U.S. Justice Department sues to block Sabre's acquisition of Farelogix
Topics: U.S. SABRE FARELOGIX ACQUISITION
The Department said that Sabre and Farelogix compete head-to-head to provide booking services to airlines.
Booking services are IT solutions that allow airlines to sell tickets and ancillary products through traditional brick-and-mortar and online travel agencies to the traveling public.
The Department said that the acquisition would eliminate competition that has substantially benefitted airlines and consumers.
The Antitrust Division’s lawsuit alleges that the transaction would allow Sabre, the largest booking services provider in the United States, to eliminate a disruptive competitor that has introduced new technology to the travel industry and is poised to grow significantly.
As alleged in the complaint, Sabre is the dominant provider of booking services in the United States with over 50 percent of airline bookings through travel agencies.
Sabre operates a global distribution system, or GDS, which is a digital platform that provides booking services to airlines in addition to other functionality.
For many years, Sabre has operated outdated technology and resisted innovation.
Farelogix is an innovative technology company that has stepped in to address the needs of airlines and their customers.
As alleged in the complaint, Farelogix has injected much-needed competition and innovation into stagnant booking services markets.
Airlines have successfully leveraged their ability to turn to Farelogix to negotiate lower fees with Sabre and the other GDSs, and to reduce their reliance on GDSs for booking services.
Farelogix has also pioneered the development of new technology that empowers airlines to make a wider array of offers to travelers who book tickets through travel agencies.
This new technology enables airlines to make more varied and personalized offers to consumers who book through travel agents, including bundles of ancillary products such as wi-fi, lounge passes, entertainment options, and meals – choices not available to travelers through Sabre’s legacy technology.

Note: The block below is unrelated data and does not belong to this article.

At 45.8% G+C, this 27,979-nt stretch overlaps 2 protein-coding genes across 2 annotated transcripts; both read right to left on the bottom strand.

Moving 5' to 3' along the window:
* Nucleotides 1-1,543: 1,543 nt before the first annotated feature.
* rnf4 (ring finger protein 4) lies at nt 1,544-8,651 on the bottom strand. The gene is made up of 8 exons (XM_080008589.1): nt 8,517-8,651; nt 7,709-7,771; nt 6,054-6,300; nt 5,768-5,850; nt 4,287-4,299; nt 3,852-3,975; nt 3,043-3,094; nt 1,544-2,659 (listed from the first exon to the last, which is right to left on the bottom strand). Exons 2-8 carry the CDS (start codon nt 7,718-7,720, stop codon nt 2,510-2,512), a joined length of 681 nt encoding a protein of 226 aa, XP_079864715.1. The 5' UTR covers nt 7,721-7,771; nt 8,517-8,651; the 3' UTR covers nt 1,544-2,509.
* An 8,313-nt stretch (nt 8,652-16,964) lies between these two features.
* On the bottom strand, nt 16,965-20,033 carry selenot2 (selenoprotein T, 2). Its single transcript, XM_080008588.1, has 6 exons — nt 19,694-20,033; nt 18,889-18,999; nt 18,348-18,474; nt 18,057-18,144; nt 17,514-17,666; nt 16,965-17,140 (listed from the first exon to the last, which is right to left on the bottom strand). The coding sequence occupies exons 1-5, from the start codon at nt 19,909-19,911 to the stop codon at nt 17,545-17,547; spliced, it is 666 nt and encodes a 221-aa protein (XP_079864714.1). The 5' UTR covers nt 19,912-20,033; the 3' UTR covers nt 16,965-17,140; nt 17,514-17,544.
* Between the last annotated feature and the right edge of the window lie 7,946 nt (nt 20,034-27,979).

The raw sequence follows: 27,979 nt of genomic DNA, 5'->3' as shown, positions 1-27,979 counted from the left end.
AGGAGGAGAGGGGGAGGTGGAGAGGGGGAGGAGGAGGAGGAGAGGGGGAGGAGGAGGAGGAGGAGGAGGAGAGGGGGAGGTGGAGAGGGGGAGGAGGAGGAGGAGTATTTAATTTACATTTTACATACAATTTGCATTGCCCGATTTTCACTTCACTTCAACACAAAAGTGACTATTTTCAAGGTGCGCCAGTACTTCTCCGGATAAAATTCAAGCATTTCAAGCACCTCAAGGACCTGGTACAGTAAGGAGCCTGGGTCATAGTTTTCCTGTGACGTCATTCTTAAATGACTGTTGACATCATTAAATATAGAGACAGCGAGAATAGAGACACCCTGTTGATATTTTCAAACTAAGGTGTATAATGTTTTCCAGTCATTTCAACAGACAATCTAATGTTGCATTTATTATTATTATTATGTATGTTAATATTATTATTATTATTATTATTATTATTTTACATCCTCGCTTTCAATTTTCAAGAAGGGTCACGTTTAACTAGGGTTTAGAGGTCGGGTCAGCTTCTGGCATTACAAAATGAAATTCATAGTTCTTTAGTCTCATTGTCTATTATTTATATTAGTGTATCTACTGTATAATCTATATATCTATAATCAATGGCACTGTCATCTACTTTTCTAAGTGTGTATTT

According to the complaint, filed in the U.S. District Court for the District of Delaware, Sabre executives have acknowledged that acquiring Farelogix would eliminate a competitive threat and further entrench Sabre in booking services.
For example, on the day Sabre announced its intention to buy Farelogix, Sabre’s chief sales officer texted a colleague that one major U.S. airline would “hate” it.
The colleague replied, “Why, because it entrenches us more?” Similarly, a Farelogix executive observed that buying the company would allow Sabre to “tak[e] out a strong competitor vs. continued competition and price pressure.”
As alleged in the complaint, Sabre’s attempt to acquire Farelogix follows many other attempts by Sabre to neutralize its competitor, including a campaign to “shut down Farelogix.” Indeed, Farelogix has long complained about Sabre’s tactics, alleging that Sabre has sought to stifle competition.
For example, in 2013, Farelogix’s CEO alleged that “Sabre has wielded its monopoly power in an attempt to destroy Farelogix and prevent competition.
” And just last year, Farelogix’s CEO told European antitrust authorities that Sabre and the other two major GDSs “continue to leverage significant market power to preserve their market position and stifle innovation.” Now that Farelogix has gained a foothold in booking services and is poised to grow, Sabre seeks to eliminate this scrappy competitor once and for all by acquiring it. ■